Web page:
7. Colditz GA, Hankinson SE, Hunter DJ, et al. The use of estrogens and pro-
2002 American Medical Association. All rights reserved.
(Reprinted) JAMA, July 17, 2002—Vol 288, No. 3 367
gestins and the risk of breast cancer in postmenopausal women. N Engl J Med. 14. Writing Group for the Women’s Health Initiative Investigators. Risks and ben-
efits of estrogen plus progestin in healthy postmenopausal women: principal re- 8. Persson I, Weiderpass E, Bergkvist L, Bergstrom A, Schairer C. Risks of breast
sults from the Women’s Health Initiative randomized controlled trial. JAMA. 2002; and endometrial cancer after estrogen and progestin replacement. Cancer Causes 15. Rothman KJ. Modern Epidemiology. Boston, Mass/Toronto, Ontario: Little
9. Pike MC, Spicer DV, Dahmoush L, Press MF. Estrogens, progestogens, normal
breast cell proliferation, and breast cancer risk. Epidemiol Rev. 1993;15:17-35.
16. Grady D, Herrington D, Bittner V, et al. Cardiovascular disease outcomes dur-
10. Mendelsohn M, Karas R. The protective effects of estrogen on the cardiovas-
ing 6.8 years of hormone therapy: Heart and Estrogen/progestin Replacement Study cular system. N Engl J Med. 1999;340:1801-1811.
follow-up (HERS II). JAMA. 2002;228:49-57.
11. Hulley S, Grady D, Bush T, et al. Randomized trial of estrogen plus progestin
17. Chen CL, Weiss NS, Newcomb P, Barlow W, White E. Hormone replacement
for secondary prevention of coronary heart disease in postmenopausal women.
therapy in relation to breast cancer. JAMA. 2002;287:734-741.
18. Delmas PD. Treatment of postmenopausal osteoporosis. Lancet. 2002;359:
12. Alexander K, Newby L, Hellkamp A, et al. Initiation of hormone replacement
therapy after acute myocardial infarction is associated with more cardiac events 19. Fisher B, Costantino JP, Wickerham DL, et al. Tamoxifen for prevention of
during follow-up. J Am Coll Cardiol. 2001;38:1-7.
breast cancer—report of the National Surgical Adjuvant Breast and Bowel Project 13. Grodstein F, Manson JE, Stampfer MJ. Postmenopausal hormone use and sec-
P-1. J Natl Cancer Inst. 1998;90:1371-1388.
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observational study. Ann Intern Med. 2001;135:1-8.
breast cancer in postmenopausal women. JAMA. 1999;281:2189-2197.
Estrogen Replacement Therapy
and Risk of Ovarian Cancer
Kenneth L. Noller, MD
surprising that the pharmaceutical industry developed nu-merous estrogenic agents, which could be swallowed, placed BYTHEMIDDLEOFTHE20THCENTURY,ITWASWELL inthevagina,appliedwithapatch,orrubbedintotheskin, recognized that elderly women frequently devel- and that these agents have been prescribed for and are now oped severe osteoporosis, resulting in a life com- used by millions of women. However, recent secondary pre- plicated by constant back pain and repeated frac- vention studies provide compelling evidence that there is tures. By the 1970s and 1980s, it became clear that use of no protection against further cardiovascular events for estrogenic substances at or near the time of menopause could women with coronary heart disease who take hormone re- prevent or treat osteoporosis, and these drugs became widely placement therapy (HRT) and there may be real harm.7,8 prescribed and taken. Even before the bone-sparing effects In this issue of THE JOURNAL, Lacey et al9 report the re- of estrogen were known, these agents were used exten- sults of their follow-up study of a large cohort of women who sively for the treatment of menopausal symptoms, primar- were recruited in the 1970s to participate in the Breast Can- ily vasomotor instability and vaginal atrophy.1 cer Detection Demonstration Project. In 1979, the National An intriguing coincidence occurred from about 1955 to Cancer Institute added questions concerning ovarian cancer 1965. Reproductive-aged women from that generation were and its suspected risk factors (including HRT) to follow-up the first to experience substantially reduced pregnancy risks questionnaires. The analyses of these data by Lacey et al show due to development of safe anesthesia and readily available that women who used estrogen-only HRT had a signifi- transfusion, as well as the availability of antihypertensive cantly increased risk of later development of ovarian cancer.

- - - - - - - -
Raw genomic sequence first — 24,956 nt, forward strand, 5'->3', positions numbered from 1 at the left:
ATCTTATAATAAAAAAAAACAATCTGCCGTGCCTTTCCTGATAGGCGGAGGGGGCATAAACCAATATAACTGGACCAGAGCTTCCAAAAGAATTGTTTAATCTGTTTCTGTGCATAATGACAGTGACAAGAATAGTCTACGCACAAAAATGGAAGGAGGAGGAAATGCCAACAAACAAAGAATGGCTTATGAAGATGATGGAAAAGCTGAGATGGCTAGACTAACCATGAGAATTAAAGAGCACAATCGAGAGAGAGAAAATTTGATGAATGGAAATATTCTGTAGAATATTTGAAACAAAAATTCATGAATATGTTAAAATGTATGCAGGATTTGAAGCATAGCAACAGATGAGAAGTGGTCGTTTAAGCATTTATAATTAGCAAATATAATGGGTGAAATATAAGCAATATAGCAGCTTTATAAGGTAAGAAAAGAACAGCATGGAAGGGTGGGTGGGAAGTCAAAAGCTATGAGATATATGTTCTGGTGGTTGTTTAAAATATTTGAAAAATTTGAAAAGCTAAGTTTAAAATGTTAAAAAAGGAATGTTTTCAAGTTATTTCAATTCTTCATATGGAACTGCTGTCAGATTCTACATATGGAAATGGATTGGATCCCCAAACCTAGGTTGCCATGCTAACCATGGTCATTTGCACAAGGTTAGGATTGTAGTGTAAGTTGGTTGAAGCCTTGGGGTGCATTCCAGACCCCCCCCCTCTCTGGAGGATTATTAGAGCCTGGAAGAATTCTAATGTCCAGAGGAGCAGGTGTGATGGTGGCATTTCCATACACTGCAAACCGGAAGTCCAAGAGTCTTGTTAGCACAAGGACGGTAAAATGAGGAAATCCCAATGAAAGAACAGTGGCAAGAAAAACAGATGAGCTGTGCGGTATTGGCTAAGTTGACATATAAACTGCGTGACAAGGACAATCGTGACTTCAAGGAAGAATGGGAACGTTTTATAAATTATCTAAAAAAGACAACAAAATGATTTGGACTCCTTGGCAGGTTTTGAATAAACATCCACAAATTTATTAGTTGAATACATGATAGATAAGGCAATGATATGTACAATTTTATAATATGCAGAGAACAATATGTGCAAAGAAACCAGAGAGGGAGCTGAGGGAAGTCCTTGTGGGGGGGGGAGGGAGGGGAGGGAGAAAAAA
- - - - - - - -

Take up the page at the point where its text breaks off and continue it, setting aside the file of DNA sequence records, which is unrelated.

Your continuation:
agents and broad-spectrum antibiotics. During this time, ef- The fact that the association increased with longer duration fective oral contraception became widely available to the gen- of therapy, particularly with duration of use for 10 years or eral population at a reasonable cost. The ability to prevent longer, increases the face validity of their findings.
pregnancy effectively further reduced reproductive- The study by Lacey et al is not the first to examine the associated risk. By the 1980s and 1990s, as a result of these association between HRT and ovarian cancer. Most early and other medical advances, the US population of post- studies found no association, although more recent studies menopausal women began to increase dramatically. At the have reported consistent increases in the risk ratio for ovar- same time, the incidence of cardiovascular, neoplastic, and ian cancer among women who have taken estrogen-only HRT neurologic diseases among older persons began to soar.
compared with those who have not.10-12 While the data from For a short time, estrogen replacement was viewed as the these observational studies do not establish causality, the perfect solution for many health problems in postmeno- association between estrogen use and ovarian cancer should pausal women. Estrogens were thought to prevent coro- Author Affiliation: Department of Obstetrics/Gynecology, Tufts University and
nary artery disease2 and delay the onset of Alzheimer dis- New England Medical Center, Boston, Mass.
ease.3,4 The benefits of preserving bone5 and reducing Corresponding Author and Reprints: Kenneth L. Noller, MD, Department of Ob-
stetrics/Gynecology, Tufts University and New England Medical Center, 750 Wash-
menopausal symptoms were already well-known.6 It is not ington St, Box 324, Boston, MA 02111 (e-mail: knoller@lifespan.org).
368 JAMA, July 17, 2002—Vol 288, No. 3 (Reprinted)
2002 American Medical Association. All rights reserved.